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Negotiation and mediation

This content applies to England

The role negotiation or mediation can play in addressing a problem.

Addressing the problem at an early stage, eg through negotiation or mediation, may prevent the need for more lengthy and costly involvement, which could ultimately lead to the perpetrator's eviction.

To stop the problem escalating, the landlord may intervene to mediate, resulting in an amicable settlement, which is satisfactory to all the parties concerned. The housing officer should take details from the complainant of the alleged antisocial behaviour and s/he will then usually contact the alleged perpetrator, by writing or visiting, to get her/his side of the story before deciding on the appropriate action to take. Where the tenant complained about is vulnerable (eg because of mental health issues) and/or there have been incidents of violence, criminal behaviour or potential breaches of the peace, a multi-agency approach may be required to achieve the desired result.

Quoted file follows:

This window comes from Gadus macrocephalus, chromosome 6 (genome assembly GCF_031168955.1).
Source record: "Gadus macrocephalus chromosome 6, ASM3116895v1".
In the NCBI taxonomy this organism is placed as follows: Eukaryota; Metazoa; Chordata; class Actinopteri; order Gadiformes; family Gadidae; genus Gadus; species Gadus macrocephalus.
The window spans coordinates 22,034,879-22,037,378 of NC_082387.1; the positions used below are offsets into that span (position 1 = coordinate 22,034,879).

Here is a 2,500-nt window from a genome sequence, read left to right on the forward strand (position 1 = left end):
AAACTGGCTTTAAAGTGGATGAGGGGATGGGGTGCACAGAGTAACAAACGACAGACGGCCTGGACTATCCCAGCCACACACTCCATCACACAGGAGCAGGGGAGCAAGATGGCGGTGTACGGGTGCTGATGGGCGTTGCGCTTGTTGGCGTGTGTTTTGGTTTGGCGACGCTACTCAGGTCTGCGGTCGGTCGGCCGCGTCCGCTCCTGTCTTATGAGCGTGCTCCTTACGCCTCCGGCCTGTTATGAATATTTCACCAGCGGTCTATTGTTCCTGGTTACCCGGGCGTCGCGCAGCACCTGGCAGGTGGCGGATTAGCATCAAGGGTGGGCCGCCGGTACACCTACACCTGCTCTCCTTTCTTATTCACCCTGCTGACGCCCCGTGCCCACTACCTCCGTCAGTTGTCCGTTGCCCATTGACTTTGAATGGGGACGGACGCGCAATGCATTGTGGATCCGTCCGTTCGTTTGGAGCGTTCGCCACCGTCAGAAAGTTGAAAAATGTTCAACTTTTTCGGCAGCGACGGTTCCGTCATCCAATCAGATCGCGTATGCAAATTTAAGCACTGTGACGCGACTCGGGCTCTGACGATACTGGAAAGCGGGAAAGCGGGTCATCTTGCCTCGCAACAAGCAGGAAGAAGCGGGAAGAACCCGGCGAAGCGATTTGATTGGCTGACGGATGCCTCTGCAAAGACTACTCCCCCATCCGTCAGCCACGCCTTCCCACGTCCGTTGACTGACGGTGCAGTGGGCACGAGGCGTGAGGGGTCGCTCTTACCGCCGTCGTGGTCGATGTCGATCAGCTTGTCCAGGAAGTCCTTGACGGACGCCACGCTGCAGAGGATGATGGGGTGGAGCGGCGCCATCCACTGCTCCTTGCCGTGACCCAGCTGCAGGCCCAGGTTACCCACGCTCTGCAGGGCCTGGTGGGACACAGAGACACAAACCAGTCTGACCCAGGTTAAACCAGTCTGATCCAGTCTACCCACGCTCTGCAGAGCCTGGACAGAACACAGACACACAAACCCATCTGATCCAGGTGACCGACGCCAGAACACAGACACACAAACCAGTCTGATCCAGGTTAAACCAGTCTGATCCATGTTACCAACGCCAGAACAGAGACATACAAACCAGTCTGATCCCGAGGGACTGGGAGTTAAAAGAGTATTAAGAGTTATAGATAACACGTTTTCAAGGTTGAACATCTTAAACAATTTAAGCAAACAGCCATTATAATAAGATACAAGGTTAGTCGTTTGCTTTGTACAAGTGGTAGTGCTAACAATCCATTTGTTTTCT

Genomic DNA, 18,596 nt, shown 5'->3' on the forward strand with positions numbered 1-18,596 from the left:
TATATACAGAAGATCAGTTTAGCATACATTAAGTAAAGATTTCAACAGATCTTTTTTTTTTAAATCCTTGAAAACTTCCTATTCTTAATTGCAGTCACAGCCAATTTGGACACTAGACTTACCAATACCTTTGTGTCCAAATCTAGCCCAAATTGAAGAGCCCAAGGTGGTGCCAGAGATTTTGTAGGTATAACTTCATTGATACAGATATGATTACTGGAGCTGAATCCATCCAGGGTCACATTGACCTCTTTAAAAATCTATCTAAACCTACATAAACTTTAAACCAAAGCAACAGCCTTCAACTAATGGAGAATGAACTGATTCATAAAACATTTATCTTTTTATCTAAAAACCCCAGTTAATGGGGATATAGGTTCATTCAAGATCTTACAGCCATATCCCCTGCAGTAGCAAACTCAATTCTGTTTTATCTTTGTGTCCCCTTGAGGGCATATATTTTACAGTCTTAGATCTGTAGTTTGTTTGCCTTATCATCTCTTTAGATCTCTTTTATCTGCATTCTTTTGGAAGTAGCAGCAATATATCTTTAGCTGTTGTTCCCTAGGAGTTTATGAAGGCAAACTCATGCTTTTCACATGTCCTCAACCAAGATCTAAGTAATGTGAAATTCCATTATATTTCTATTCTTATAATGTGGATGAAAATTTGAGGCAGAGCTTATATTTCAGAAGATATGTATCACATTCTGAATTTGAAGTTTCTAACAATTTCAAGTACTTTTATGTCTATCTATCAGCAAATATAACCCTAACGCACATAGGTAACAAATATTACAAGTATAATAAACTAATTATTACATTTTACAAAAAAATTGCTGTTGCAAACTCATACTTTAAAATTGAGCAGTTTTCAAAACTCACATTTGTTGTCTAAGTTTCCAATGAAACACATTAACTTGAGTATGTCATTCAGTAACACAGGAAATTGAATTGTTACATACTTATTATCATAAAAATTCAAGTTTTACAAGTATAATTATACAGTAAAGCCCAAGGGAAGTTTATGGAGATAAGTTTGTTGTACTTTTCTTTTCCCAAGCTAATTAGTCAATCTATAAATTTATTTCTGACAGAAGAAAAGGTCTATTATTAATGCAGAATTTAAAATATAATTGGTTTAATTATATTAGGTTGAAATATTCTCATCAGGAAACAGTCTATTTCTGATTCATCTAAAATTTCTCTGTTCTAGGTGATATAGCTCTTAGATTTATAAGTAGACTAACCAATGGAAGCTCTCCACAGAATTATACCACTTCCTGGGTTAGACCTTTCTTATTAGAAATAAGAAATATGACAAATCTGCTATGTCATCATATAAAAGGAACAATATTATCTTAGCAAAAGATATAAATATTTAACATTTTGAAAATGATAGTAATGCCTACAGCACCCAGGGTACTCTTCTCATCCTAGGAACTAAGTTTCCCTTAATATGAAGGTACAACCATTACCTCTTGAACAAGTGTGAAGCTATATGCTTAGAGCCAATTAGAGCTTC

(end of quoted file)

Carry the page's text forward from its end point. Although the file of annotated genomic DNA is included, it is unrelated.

In addition, as a general rule, a court hearing civil proceedings can order the defendant to pay the claimant an additional amount, not exceeding a prescribed percentage of the amount awarded to the claimant by the court, if: [1]

  • the defendant does not accept the claimant's offer to settle, and
  • the court subsequently gives judgment for the claimant which is at least as advantageous as the offer.

Different prescribed amounts apply depending on whether the proceedings involve money claims only, both money and non-money claims, or non-money claims only.[2]

For information on neighbour disputes about high hedges see the page Identifying the nature of the problem.

[1] s.55 Legal Aid, Sentencing and Punishment of Offenders Act 2012, in force since 1 October 2012 under art. 2(b) The Legal Aid, Sentencing and Punishment of Offenders Act 2012 (Commencement No. 2 and Specification of Commencement Date) Order 2012 SI 2012/2412.;

[2] The Offers to Settle in Civil Proceedings Order 2013 SI 2013/93.

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